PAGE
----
Truly a shame because (in all seriousness) it's damn hard to find dedicated people to Marshal races.
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Old 03-04-2001, 06:52 AM   #5
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I watched the race last night on Speedvision. That was a horrendous crash and impact with the wall and fence (the sound of the crash made you want to wince). I wasn't surprised that track workers were hurt as debris was flying everywhere. Really a tough way to start the season for F1.

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Old 03-04-2001, 08:20 AM   #6
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I have worked as a corner worker for my local
Porsche club races. I know the risks and have had to avoid spinning 911s.

My heart felt sympothy goes out to the family of the stricken corner worker.

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Old 03-04-2001, 10:44 AM   #7
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Danger is everywhere in racing. My heart goes out to the family of the worker killed.
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Old 03-04-2001, 11:29 AM   #8
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This is the report from the Sydney Morning Herald..

The former Formula One world champion Jacques Villeneuve said last night he was saddened and in shock after a tyre flew off his car and killed a flag marshal during the Australian Grand Prix.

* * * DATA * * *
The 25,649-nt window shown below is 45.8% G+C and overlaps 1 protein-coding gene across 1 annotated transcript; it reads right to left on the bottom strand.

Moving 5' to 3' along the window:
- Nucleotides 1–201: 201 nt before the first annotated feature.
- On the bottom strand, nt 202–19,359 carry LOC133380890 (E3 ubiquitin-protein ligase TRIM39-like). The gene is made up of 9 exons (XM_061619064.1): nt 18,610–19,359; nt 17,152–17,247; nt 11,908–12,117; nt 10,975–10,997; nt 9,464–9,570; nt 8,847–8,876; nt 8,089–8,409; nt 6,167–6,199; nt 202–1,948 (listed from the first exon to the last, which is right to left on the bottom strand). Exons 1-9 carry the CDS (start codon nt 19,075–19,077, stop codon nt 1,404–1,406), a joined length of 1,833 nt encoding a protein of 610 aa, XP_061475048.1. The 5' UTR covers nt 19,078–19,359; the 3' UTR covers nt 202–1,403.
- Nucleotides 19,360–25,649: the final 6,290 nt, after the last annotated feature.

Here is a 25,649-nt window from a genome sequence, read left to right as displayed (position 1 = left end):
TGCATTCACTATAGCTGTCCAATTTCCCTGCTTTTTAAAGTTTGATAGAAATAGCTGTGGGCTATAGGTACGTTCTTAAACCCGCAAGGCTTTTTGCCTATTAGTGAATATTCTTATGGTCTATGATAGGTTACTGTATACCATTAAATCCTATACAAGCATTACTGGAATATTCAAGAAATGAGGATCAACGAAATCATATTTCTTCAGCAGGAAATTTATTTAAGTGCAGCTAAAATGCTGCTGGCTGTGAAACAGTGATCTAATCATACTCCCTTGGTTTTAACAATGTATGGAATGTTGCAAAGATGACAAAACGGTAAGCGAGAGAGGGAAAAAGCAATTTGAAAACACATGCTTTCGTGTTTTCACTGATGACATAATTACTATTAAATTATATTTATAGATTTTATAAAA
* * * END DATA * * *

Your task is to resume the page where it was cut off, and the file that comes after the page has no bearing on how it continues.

The 50-year-old marshal, from Queensland, was hit in the chest 10 minutes into the race when Villeneuve's BAR Honda all but disintegrated after he somersaulted into the wall after clipping Ralf Schumacher's Williams during a 260 km/h overtaking attempt.

Related story
Australian Grand Prix wrap


The marshal appears to have been hit when the tyre flew through a narrow gap in the trackside fence designed to stop crash debris. A number of spectators received minor injuries.

Villeneuve said: "This is very, very heavy. These guys don't expect to lose their lives working on the track. It is very sad because they are there to help us. It is going to take a while to absorb the meaning of this because of the shock I am feeling."